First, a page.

Old world PR tactics live on
Robert Scoble’s rants about Google’s recent PR tactics were echoed by Rob Hof of BusinessWeek yesterday. It seems that, when announcing Google Apps, Google ignored bloggers in favor of pre-briefing a handful of traditional media such as The New York Times and InformationWeek. Even ZDnet’s Dan Farber didn’t get a look-in. Rob Hof rightly points out the irony of the situation: “that the world’s most prominent Internet company–one that’s specifically trying to get us all to do our work online instead of on the desktop–chose to brief mostly print publications.”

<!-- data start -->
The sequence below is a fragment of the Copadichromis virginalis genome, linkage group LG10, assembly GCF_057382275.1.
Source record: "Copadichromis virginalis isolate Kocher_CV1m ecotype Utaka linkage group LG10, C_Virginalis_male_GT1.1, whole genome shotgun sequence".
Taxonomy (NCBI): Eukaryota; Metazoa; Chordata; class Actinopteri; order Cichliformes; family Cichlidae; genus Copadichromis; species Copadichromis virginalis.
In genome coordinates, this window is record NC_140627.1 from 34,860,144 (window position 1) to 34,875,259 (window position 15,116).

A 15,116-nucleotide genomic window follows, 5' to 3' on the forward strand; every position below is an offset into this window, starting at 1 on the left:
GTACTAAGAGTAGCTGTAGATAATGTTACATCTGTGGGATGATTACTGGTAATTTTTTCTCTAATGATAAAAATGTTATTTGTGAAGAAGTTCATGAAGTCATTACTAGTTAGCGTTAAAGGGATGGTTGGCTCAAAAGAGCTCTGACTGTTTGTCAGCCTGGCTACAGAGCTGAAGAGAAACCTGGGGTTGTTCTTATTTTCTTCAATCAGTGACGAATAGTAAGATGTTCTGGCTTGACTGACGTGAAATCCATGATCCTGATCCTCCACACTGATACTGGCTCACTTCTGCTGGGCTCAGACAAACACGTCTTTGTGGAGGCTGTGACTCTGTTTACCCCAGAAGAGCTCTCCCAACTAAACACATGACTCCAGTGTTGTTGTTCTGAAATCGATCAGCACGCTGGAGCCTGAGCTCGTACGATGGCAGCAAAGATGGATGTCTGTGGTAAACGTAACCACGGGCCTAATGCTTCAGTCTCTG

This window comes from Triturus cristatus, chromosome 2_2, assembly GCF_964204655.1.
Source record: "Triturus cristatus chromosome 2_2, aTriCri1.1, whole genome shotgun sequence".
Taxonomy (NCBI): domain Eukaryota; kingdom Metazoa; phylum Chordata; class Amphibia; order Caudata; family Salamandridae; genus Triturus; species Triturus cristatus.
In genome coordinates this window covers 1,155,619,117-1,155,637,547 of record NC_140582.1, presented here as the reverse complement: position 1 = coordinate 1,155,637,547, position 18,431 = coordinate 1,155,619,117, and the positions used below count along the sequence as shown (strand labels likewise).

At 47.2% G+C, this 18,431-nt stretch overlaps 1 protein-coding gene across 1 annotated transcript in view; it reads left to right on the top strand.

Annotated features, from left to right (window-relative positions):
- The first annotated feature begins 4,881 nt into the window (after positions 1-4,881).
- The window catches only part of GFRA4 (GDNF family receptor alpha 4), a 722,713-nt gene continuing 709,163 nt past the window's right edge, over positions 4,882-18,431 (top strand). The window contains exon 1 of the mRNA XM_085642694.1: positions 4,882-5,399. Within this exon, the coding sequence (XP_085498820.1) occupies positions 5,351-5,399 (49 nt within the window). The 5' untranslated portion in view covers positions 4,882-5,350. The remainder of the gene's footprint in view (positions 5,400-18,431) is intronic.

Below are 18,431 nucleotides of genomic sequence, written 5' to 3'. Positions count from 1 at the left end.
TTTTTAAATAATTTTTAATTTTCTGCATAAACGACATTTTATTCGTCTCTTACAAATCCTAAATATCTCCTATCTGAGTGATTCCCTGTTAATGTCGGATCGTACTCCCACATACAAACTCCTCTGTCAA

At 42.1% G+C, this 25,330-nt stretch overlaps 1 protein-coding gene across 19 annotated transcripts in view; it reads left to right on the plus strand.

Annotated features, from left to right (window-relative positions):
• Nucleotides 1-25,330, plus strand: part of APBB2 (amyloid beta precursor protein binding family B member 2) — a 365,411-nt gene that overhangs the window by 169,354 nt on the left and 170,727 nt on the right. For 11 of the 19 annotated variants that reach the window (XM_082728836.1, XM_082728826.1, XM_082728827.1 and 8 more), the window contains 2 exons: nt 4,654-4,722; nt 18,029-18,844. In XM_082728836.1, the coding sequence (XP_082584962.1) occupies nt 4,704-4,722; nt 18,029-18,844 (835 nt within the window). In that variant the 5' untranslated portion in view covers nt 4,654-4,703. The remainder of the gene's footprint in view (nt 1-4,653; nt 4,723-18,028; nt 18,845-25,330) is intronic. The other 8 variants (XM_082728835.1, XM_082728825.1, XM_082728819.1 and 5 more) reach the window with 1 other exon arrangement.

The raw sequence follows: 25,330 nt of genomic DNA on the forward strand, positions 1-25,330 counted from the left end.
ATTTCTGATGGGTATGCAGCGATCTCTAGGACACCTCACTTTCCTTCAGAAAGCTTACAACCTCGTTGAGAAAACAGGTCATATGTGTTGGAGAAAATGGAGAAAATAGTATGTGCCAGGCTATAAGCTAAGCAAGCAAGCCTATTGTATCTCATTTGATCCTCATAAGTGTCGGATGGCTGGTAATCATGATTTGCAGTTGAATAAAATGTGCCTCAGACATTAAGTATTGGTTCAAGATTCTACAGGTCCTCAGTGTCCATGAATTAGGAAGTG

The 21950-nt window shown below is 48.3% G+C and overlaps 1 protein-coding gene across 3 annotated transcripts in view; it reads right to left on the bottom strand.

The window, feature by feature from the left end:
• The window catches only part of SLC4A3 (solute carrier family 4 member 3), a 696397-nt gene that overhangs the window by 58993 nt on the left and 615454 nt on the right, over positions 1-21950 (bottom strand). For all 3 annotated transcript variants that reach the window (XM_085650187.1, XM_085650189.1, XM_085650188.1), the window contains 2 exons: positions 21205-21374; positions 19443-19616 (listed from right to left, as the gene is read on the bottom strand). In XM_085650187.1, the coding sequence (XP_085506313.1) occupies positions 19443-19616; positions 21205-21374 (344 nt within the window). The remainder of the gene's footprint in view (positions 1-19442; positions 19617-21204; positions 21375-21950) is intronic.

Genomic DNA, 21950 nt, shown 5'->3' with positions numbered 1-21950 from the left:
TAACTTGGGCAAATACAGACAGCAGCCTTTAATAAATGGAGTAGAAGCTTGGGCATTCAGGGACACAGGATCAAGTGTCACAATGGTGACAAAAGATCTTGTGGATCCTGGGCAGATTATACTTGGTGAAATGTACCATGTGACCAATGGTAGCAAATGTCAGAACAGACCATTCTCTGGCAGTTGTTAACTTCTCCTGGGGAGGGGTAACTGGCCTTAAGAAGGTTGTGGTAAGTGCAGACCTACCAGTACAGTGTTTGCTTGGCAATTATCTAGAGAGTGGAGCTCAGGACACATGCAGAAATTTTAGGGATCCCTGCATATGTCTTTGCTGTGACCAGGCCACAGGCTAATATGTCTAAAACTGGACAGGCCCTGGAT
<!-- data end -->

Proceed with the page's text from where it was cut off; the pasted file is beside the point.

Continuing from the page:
It’s not the first example I’ve heard of new media companies resorting to old world tactics. The Web 2.0 Conference – due to take place in San Francisco in November – offers attendance by invitation only, and is already turning away journalists that it considers to be second tier. Not very participatory is it? I thought Web 2.0 was about sharing, not restricting?
And that’s what I object to – the hypocrisy of it all. As a PR person, I know that there will be times when you need to control a message, and times when you will offer exclusives so that you can get that big splash. BUT if you’re going to preach to the world about participation, free and open dialogs between companies and customers, sharing, etc, you really had better practise what you preach.
Entry filed under: Media.